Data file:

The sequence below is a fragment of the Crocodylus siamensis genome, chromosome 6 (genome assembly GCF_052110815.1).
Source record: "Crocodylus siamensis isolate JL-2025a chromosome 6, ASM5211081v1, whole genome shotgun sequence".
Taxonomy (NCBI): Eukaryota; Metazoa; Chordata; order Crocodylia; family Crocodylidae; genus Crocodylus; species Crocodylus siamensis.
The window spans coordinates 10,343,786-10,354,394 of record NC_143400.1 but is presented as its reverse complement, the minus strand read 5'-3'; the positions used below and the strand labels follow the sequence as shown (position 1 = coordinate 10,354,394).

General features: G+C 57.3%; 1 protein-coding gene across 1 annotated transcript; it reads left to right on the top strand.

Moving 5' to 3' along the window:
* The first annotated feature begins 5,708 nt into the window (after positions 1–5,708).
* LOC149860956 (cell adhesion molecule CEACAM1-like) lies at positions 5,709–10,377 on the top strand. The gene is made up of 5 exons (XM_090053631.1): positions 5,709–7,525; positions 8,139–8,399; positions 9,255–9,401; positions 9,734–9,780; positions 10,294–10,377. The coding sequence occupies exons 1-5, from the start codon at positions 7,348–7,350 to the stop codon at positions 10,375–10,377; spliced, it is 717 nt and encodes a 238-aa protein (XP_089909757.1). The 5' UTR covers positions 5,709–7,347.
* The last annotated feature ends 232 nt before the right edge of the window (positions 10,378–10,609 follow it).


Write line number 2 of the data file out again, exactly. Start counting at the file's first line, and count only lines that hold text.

Source record: "Crocodylus siamensis isolate JL-2025a chromosome 6, ASM5211081v1, whole genome shotgun sequence".